In the control panel's Output page you have final control over the signals being sent to the various hardware outputs, including the twin headphone sockets. Notice here that I've routed the Aux signal to the phones, to receive the monitoring submix previously set up in the mixer page. In the control panel's Output page you have final control over the signals being sent to the various hardware outputs, including the twin headphone sockets. Notice here that I've routed the Aux signal to the phones, to receive the monitoring submix previously set up in the mixer page. Having got this far, I can finally explain the function of the front-panel rotary encoder. This has five possible selections — SW Return Bus, Output Bus, Input, Phones or Aux Send — and even then there's more flexibility than at first appears. If, for instance, you select SW Return Bus, a new set of five Ctrl buttons appears in the Mixer's software return channels, and you can disable/enable any of these to provide simultaneous level control of any combination of these signals.

Switching to Output Bus provides similar control over any combination of signals being sent to the hardware outputs, while Input, Phones and Aux are hopefully now self-explanatory. When switching between the five options, the mixer remembers your previous Ctrl settings. Overall, the system is very well thought-out, and the Control Panel's virtual encoder control knob provided me with smooth control over my selected parameters.

However, I found several practical problems with the front-panel rotary encoder. First, it's so closely positioned to input two's gain control that it can be difficult to get your fingers in for a 'twirl'. Second, feedback via Firewire seemed erratic, making the software faders jump about following a smooth change from the front-panel control, and sometimes even causing them to go in the wrong direction. Hopefully M‑Audio will resolve these issues in a future driver revision, as the concept is a good one.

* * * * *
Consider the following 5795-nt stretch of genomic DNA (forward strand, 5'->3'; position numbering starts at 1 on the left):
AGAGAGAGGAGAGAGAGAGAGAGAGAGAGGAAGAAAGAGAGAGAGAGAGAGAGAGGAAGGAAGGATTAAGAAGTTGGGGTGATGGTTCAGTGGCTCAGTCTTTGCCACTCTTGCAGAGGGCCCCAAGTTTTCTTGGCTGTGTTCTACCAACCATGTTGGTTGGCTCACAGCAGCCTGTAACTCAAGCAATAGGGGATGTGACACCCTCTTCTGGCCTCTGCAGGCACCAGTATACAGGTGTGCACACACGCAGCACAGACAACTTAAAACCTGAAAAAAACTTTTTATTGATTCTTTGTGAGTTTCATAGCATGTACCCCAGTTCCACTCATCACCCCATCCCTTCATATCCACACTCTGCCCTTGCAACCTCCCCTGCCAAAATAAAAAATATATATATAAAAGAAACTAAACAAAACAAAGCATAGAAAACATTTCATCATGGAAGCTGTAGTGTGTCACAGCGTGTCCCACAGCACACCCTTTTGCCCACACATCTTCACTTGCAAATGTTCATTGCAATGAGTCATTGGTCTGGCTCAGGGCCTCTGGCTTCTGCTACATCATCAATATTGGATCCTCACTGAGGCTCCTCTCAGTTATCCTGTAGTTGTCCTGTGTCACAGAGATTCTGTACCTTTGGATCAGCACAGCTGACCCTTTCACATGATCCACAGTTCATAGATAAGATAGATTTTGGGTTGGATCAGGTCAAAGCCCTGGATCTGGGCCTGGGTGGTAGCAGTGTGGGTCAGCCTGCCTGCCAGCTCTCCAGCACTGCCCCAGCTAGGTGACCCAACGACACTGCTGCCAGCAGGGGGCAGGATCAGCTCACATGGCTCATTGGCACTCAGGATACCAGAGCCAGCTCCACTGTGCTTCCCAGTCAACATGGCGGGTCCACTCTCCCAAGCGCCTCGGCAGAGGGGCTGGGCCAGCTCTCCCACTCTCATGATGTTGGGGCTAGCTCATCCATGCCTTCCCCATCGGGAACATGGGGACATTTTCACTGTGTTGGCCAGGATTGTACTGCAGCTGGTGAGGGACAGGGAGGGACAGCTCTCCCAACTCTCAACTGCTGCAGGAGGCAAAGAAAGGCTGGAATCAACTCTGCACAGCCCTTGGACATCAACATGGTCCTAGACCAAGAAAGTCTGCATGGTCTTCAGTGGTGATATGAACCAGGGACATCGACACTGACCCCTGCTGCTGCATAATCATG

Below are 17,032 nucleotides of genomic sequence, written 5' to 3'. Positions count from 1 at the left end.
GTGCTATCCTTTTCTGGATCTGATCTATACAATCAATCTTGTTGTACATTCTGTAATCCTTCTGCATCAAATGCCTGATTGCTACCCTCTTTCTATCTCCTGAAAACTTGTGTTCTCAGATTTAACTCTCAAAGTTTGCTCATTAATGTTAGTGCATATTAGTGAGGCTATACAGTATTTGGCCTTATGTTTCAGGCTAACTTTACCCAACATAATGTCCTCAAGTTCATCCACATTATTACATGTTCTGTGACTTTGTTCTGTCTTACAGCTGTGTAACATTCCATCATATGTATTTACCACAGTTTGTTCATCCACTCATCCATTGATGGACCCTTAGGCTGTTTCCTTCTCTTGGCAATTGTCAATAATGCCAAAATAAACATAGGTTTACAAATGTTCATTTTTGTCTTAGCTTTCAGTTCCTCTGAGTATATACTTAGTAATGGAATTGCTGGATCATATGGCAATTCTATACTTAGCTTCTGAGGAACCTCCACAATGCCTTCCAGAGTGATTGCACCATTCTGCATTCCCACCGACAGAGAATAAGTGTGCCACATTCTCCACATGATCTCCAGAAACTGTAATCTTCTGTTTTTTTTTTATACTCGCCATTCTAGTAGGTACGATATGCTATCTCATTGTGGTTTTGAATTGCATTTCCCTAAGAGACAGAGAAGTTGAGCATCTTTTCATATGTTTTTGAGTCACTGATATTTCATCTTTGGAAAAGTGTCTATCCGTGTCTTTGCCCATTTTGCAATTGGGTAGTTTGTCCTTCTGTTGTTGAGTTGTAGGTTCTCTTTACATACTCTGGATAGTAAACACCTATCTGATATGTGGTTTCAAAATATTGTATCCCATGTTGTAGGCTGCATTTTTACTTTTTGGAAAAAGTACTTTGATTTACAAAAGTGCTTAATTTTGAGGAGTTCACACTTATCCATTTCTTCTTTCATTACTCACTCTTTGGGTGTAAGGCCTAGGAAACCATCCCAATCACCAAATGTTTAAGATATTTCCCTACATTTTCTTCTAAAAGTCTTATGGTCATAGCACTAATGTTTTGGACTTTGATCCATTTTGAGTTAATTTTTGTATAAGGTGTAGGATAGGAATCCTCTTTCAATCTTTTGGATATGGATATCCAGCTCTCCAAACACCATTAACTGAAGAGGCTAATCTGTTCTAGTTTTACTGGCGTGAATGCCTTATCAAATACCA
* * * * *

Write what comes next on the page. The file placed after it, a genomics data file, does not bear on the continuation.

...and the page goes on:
The Hardware page is much simpler than previous M‑Audio offerings, with a display of the currently selected sample rate, selection of ASIO/WDM buffer size from 64 to 2048 samples (with a default value of 256), selection of internal or external sync source, and selection of optical or co-axial S/PDIF input signal. By the way, both digital outputs carry exactly the same signal.

Overall, this M‑Audio control panel is a considerable improvement over its predecessors, primarily because of the extra Aux and Headphone mixing busses. It might be rather overwhelming for new users, but it's good to find this amount of flexibility available when you need it later on.

Powering The 410

The Firewire 410 can be powered parasitically from a six-pin Firewire port, and comes with a high-quality, two-metre six-pin-to-six-pin Firewire cable for this purpose. Although USB 2.0 ports can supply up to 500mA at 5 Volts, six-pin Firewire ports must offer up to 1.25 Amps at 12 Volts, which is simply beyond the capabilities of laptop PSUs and batteries, so many laptops only offer the four-pin variant, which doesn't supply buss power to external devices. A suitable adaptor cable is included for these four-pin Firewire interfaces (commonly referred to as iLink), and M‑Audio also include a 12V DC 1A wall-wart power supply. However, if you really want to make your recording rig totally mobile, you can buy 12V batteries of varying capacity to power the Firewire 410, as long as you can make up a suitable adaptor lead.

M‑Audio also have various caveats on their web site, including a warning that although you can buy PCMCIA Firewire adaptor cards with a six-pin port, they don't provide buss power either, since the Cardbus spec doesn't support this.

Audio Performance

I immediately noticed hum and mouse-related background buzzes even with one of the FW410's unbalanced audio outputs plugged into my mixer, but I completely cured the problem by using pseudo-balanced cables between the 410 and the balanced inputs of my mixer, giving me very clean and quiet audio. This isn't a criticism of the 410 per se, but it is an increasingly likely occurrence when patching multiple unbalanced audio and system cables into other studio gear, and something to bear in mind if you've got a complex setup.